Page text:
"We saw it as a tool to help get the kids off of their duffs if you will, and get out and start doing something. At the time that we looked to rolling this out which was 2013, we were seeing a lot of school violence around the nation, mass violence where shooters were going into schools and causing devastating circumstances. And as the studies started coming out that a lot of this was relating back to violent video games and programming our kids to think certain ways and to think certain things," said Booth. "And really our intent was two-fold ; to get the kids out of the house, get them breathing fresh air and getting out and hiking and biking and just getting them out and about and just seeing what is out there and living the normal childhood that probably most of us grew up with. Second to that was vital. Heber City and the Heber City Police Department is very pro-business. We are pro individuals opening up different businesses and making a livelihood out of it. Anything we could do to help partner with them and bringing more customers to their stores and showcasing what types of products they have and showcasing what services they offer here in the valley, we were very much in favor of trying to do that."
Booth also made sure the Brag Bagdes his department offered were highly valued to ensure kids were motivated enough to interact with his officers.
"All the Brag Badges have a valued differently," explains Booth. "The Heber City Police had a high value badge and I did that on purpose so the kids would for sure seek us out throughout the year. And I have great officers here and they always give a positive experience with the kids."
Once that inaugural summer of participating in Play Unplugged had passed, the Heber City Police Department found great results with Play Unplugged in offering their officers a tool to open the door for conversations and to begin building strong relationships that would be renewed summer after summer with the kids and their parents.
"The kids were lining up looking for the Brag Badges and it was such a huge success and it really was all positive," adds Booth when thinking about the first year Heber City Police sponsored a Brag Badge. "Play Unplugged was the only avenue of getting families and kids into the businesses and showing them what businesses are doing and then getting the kids out into the community so they are not sitting around being bored, committing crime or mischief or other things they often do if you are not keeping them active."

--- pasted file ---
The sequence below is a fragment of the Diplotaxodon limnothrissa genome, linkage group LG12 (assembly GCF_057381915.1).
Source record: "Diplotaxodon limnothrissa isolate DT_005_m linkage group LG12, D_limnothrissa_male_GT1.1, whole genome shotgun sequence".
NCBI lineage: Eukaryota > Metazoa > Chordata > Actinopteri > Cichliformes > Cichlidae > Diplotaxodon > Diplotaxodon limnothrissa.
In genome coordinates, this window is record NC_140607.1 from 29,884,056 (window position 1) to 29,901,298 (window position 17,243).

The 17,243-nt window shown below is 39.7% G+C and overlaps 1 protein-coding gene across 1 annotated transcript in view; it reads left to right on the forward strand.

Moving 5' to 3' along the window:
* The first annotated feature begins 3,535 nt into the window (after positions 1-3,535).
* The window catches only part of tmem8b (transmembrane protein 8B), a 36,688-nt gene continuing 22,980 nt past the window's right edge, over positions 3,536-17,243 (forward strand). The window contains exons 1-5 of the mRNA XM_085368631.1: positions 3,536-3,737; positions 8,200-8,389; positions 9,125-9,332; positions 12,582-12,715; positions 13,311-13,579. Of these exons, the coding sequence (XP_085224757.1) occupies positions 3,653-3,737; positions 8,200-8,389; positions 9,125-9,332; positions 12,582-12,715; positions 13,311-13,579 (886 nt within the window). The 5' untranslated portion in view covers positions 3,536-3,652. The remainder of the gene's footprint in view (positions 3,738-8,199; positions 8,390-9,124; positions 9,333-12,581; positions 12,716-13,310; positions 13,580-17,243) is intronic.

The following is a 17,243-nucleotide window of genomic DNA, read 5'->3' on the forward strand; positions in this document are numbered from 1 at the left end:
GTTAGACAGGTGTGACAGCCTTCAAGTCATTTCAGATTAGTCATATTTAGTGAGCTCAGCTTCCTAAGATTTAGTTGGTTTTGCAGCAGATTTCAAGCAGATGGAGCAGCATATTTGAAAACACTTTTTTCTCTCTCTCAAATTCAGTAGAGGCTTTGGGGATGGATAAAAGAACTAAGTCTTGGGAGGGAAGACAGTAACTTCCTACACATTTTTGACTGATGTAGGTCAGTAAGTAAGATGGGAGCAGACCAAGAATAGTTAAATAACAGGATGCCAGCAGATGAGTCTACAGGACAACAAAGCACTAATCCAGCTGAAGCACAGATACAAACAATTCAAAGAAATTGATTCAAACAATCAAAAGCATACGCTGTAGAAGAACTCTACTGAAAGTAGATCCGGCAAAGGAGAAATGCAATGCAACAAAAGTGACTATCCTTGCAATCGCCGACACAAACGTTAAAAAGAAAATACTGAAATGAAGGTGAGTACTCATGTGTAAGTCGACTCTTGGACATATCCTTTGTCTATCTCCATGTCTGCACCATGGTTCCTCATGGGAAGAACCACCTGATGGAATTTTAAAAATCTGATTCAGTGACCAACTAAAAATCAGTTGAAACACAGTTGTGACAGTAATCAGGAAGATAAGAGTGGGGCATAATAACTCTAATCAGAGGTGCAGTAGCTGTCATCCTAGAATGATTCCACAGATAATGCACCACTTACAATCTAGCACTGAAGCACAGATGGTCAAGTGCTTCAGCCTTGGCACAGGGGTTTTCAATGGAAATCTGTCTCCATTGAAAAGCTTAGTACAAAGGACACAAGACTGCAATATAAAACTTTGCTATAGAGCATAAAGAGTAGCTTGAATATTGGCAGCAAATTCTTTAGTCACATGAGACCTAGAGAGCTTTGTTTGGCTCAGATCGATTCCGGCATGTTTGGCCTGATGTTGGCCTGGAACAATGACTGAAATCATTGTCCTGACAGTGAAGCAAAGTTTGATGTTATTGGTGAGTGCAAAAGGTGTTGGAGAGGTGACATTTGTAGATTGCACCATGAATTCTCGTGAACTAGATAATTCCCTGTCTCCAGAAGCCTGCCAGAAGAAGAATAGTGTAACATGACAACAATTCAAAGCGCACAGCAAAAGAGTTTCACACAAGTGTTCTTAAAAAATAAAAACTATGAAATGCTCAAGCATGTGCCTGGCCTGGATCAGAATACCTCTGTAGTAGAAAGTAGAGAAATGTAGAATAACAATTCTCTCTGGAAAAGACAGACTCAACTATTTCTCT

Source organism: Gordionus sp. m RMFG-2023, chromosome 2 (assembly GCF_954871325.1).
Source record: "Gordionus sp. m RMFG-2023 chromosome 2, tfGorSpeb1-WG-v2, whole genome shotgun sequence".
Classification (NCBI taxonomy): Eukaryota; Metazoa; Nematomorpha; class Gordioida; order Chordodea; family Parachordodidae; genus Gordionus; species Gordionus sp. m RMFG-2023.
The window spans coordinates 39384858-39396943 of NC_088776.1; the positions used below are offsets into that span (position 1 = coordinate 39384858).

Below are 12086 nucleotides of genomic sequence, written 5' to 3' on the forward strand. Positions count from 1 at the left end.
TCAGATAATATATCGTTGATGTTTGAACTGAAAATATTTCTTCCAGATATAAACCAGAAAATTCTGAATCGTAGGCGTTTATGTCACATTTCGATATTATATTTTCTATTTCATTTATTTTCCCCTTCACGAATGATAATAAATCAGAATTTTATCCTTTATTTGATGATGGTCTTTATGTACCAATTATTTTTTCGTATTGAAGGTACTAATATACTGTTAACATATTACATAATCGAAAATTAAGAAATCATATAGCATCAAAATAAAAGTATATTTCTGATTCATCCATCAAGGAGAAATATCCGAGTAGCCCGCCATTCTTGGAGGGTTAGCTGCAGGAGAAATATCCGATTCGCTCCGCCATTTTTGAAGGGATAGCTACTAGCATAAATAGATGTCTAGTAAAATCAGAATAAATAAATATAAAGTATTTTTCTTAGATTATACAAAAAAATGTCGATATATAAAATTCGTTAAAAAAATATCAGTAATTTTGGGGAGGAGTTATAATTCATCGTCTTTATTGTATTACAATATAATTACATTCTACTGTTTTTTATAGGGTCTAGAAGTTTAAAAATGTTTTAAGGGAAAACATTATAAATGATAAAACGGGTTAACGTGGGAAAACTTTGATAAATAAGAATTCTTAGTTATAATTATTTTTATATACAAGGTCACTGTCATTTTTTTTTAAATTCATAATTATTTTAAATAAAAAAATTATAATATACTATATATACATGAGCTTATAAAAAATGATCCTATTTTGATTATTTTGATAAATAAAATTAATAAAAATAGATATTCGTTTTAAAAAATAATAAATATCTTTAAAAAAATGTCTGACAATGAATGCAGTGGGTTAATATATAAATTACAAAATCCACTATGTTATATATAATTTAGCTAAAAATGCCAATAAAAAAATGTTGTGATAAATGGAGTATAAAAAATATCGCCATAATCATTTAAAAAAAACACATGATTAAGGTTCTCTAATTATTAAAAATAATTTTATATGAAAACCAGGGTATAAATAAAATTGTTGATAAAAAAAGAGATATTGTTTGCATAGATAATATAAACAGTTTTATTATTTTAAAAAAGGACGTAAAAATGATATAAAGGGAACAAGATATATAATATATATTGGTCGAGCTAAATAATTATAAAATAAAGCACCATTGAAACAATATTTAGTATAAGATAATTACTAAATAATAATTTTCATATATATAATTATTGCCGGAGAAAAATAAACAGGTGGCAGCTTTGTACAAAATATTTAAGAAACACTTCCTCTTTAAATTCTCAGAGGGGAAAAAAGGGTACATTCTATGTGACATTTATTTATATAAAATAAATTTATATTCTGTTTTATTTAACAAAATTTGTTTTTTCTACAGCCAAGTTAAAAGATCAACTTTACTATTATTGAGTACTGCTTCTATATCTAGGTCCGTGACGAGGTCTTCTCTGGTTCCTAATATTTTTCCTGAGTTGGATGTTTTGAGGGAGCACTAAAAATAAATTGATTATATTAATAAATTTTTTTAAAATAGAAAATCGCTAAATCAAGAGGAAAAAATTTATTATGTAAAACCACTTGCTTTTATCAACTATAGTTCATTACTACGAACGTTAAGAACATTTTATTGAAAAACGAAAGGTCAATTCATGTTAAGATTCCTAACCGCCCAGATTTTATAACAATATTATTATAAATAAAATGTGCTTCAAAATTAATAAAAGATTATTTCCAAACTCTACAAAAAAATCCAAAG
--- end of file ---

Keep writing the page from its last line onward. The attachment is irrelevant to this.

And that perhaps is the main message of why Chief Booth has become such an advocate for Play Unplugged. It is the program's ability to help officers begin a dialogue in a positive, constructive manner with the citizens they serve and protect. In a day when everyone is touting the whole "Black lives matter" or "My life matters", Play Unplugged is an equalizing force to ensure the community sees a law enforcement officer as a human being, and allows kids and parents alike to find common ground with them.
"I think so because sometimes parents have a vision or an idea if you will about how the police interact with everybody. And quite often they associate that with a negative interaction so to be able to have the parents watch us get on our knees and talk with the kids on their level and to joke with them and have fun with them and laugh with them and have the parents see that we have a sense of humor and that we are human and we are a part of this community," said Booth. "I would say give it a try and you wont regret it. You will find that your businesses love the marketing aspect of it and using Play Unplugged as a vehicle to get customers inside your store and you will find you will have a stronger relationship with your businesses but really the most important thing is that you will find that your kids are out in the community engaging in good things and your officers will one hundred percent of the time have a positive interaction with the youth that they encounter with the Brag Badges. And how often can you say that? That one hundred percent of the time it will be a positive interaction with law enforcement. Because honestly we do deal with a lot of negative. We are an enforcement entity to keep our community safe and by doing that we do need to hold people accountable. What else can you do to come in with a program like this and say, ‘hey, were always going to have a positive interaction that will build trust and community commitment within the areas that you live', and it is a great, great program."